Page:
Wilder Future

How to achieve a Wilder Future for us all

The vision for a Wilder Future

Earlier this year we launched our vision for a Wilder Cornwall as part of a national campaign for a Wilder Future. Wildlife has been serious decline across the UK and we have felt the effects locally.  But you can help by signing up to a Wilder Future and joining the thousands who want their local area wilder, and with nature as part of everyday life.

What we are doing – highlighting the need for a Nature Recovery Network

Here's Sir David Attenborough to explain what Nature Recovery Networks are and why we need them...

The current state of nature

Unfortunately the UK’s wildlife continues to decline according to the State of Nature 2019 report. The latest findings show there has been a 13% decline in wildlife studied and that the declines are continuing.

Leading professionals from more than 70 wildlife organisations have joined with government agencies for the first time, to present the clearest picture to date of the status of our species across land and sea. The State of Nature 2019 report reveals that 41% of UK species studied have declined, 26% have increased and 33% shown little change since 1970.

2020 update: take action for insects in your home and garden. Sign up to take action and you’ll receive a free Action for Insects guide with all the information and support you need to start helping insects where you live.

Pearl Bordered Fritillary - Donald Sutherland

Butterflies and moths have been particularly hard hit with numbers of butterflies across the UK down by 17%.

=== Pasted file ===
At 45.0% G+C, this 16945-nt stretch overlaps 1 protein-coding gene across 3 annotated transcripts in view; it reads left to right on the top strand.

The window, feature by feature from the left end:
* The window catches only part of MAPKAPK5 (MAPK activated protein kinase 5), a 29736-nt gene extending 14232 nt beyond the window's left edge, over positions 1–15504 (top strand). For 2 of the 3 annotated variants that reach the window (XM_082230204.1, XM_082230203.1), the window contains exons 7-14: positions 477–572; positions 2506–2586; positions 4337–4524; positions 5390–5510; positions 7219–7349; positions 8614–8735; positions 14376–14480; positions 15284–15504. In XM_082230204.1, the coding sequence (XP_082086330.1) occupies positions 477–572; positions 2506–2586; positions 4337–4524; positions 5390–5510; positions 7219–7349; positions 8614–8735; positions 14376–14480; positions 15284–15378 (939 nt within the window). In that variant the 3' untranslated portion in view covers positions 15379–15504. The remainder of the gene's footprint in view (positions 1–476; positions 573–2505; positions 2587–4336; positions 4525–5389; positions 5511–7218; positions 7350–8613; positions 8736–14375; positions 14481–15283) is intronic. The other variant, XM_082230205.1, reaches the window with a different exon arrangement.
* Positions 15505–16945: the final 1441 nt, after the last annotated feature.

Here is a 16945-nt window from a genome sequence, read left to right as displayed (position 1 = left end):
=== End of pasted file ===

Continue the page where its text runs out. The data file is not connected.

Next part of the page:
In Cornwall, specialist species are rapidly declining with specialist Butterflies like Pearl-bordered Fritillary, showing around an 80% decline in distribution across the county.

Common Toad

WildNet - Tom Marshall

Average wildlife species’ distribution has fallen by 5% since 1970

Cornwall Wildlife Trust continues to work to ensure that well-designed urban environments and thoughtful wildlife gardening provide a more permeable landscape for species such as Common Toad.

The Environment Bill - where Nature Recovery Networks will come to life

A Nature Recovery Network set in law will map the places where wildlife needs to be protected, highlight the spaces where more habitat could be created, and reveal the areas where biodiversity should be restored.  At the same time, this will allow the right investment into the right activities, and guarantee the right regulations are enforced. A Nature Recovery Network will also set targets for environmental improvement and nature’s recovery.  We want to get this in the new Environmental  Bill - and this is where you can help now.

What you can do right now to help

Collectively we can make a big difference. Add your email address to receive updates on the progress towards a Wilder Future, the Environment Bill and how a Nature Recovery Network will create Wilder Cornwall. It takes less than 2 minutes.